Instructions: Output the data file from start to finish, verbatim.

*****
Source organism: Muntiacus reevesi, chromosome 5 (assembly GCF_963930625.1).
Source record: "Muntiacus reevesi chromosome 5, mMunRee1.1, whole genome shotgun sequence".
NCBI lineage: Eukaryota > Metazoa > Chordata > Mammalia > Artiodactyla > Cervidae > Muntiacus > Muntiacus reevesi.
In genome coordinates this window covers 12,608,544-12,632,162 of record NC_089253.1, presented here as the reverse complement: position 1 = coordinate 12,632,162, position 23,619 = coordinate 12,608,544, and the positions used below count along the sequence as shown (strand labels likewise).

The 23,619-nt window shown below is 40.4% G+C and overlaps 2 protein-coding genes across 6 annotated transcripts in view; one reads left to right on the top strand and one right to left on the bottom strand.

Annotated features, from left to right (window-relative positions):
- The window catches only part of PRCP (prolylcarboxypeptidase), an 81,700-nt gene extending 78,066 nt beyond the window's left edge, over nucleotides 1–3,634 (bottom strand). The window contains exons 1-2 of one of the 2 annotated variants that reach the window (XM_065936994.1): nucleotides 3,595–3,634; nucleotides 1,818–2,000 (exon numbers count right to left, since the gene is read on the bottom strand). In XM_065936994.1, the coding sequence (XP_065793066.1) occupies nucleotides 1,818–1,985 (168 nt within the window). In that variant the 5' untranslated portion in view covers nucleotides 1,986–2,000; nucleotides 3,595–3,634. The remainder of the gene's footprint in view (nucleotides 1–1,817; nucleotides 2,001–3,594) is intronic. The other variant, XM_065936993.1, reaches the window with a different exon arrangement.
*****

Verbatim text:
Source organism: Muntiacus reevesi, chromosome 5 (assembly GCF_963930625.1).
Source record: "Muntiacus reevesi chromosome 5, mMunRee1.1, whole genome shotgun sequence".
NCBI lineage: Eukaryota > Metazoa > Chordata > Mammalia > Artiodactyla > Cervidae > Muntiacus > Muntiacus reevesi.
In genome coordinates this window covers 12,608,544-12,632,162 of record NC_089253.1, presented here as the reverse complement: position 1 = coordinate 12,632,162, position 23,619 = coordinate 12,608,544, and the positions used below count along the sequence as shown (strand labels likewise).

The 23,619-nt window shown below is 40.4% G+C and overlaps 2 protein-coding genes across 6 annotated transcripts in view; one reads left to right on the top strand and one right to left on the bottom strand.

Annotated features, from left to right (window-relative positions):
- The window catches only part of PRCP (prolylcarboxypeptidase), an 81,700-nt gene extending 78,066 nt beyond the window's left edge, over nucleotides 1–3,634 (bottom strand). The window contains exons 1-2 of one of the 2 annotated variants that reach the window (XM_065936994.1): nucleotides 3,595–3,634; nucleotides 1,818–2,000 (exon numbers count right to left, since the gene is read on the bottom strand). In XM_065936994.1, the coding sequence (XP_065793066.1) occupies nucleotides 1,818–1,985 (168 nt within the window). In that variant the 5' untranslated portion in view covers nucleotides 1,986–2,000; nucleotides 3,595–3,634. The remainder of the gene's footprint in view (nucleotides 1–1,817; nucleotides 2,001–3,594) is intronic. The other variant, XM_065936993.1, reaches the window with a different exon arrangement.